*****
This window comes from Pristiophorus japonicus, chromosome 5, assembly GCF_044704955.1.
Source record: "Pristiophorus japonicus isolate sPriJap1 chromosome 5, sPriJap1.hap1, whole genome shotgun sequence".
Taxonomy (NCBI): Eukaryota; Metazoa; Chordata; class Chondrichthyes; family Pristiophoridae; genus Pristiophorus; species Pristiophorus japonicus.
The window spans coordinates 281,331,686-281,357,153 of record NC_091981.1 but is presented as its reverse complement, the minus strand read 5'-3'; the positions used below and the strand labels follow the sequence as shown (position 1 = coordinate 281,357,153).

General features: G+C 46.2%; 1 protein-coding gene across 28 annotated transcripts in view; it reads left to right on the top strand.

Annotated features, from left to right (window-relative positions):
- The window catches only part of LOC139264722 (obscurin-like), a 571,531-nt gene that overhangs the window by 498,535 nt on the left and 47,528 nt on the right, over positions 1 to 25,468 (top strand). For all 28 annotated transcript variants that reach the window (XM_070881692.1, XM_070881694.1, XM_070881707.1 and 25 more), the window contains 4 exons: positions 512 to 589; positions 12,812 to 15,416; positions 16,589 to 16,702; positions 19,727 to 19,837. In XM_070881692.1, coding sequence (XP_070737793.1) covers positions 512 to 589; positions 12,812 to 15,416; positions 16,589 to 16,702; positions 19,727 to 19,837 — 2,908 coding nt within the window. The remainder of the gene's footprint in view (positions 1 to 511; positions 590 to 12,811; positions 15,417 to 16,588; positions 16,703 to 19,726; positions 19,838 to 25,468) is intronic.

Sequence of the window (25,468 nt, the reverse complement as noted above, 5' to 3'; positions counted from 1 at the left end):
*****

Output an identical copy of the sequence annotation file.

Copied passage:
This window comes from Pristiophorus japonicus, chromosome 5, assembly GCF_044704955.1.
Source record: "Pristiophorus japonicus isolate sPriJap1 chromosome 5, sPriJap1.hap1, whole genome shotgun sequence".
Taxonomy (NCBI): Eukaryota; Metazoa; Chordata; class Chondrichthyes; family Pristiophoridae; genus Pristiophorus; species Pristiophorus japonicus.
The window spans coordinates 281,331,686-281,357,153 of record NC_091981.1 but is presented as its reverse complement, the minus strand read 5'-3'; the positions used below and the strand labels follow the sequence as shown (position 1 = coordinate 281,357,153).

General features: G+C 46.2%; 1 protein-coding gene across 28 annotated transcripts in view; it reads left to right on the top strand.

Annotated features, from left to right (window-relative positions):
- The window catches only part of LOC139264722 (obscurin-like), a 571,531-nt gene that overhangs the window by 498,535 nt on the left and 47,528 nt on the right, over positions 1 to 25,468 (top strand). For all 28 annotated transcript variants that reach the window (XM_070881692.1, XM_070881694.1, XM_070881707.1 and 25 more), the window contains 4 exons: positions 512 to 589; positions 12,812 to 15,416; positions 16,589 to 16,702; positions 19,727 to 19,837. In XM_070881692.1, coding sequence (XP_070737793.1) covers positions 512 to 589; positions 12,812 to 15,416; positions 16,589 to 16,702; positions 19,727 to 19,837 — 2,908 coding nt within the window. The remainder of the gene's footprint in view (positions 1 to 511; positions 590 to 12,811; positions 15,417 to 16,588; positions 16,703 to 19,726; positions 19,838 to 25,468) is intronic.

Sequence of the window (25,468 nt, the reverse complement as noted above, 5' to 3'; positions counted from 1 at the left end):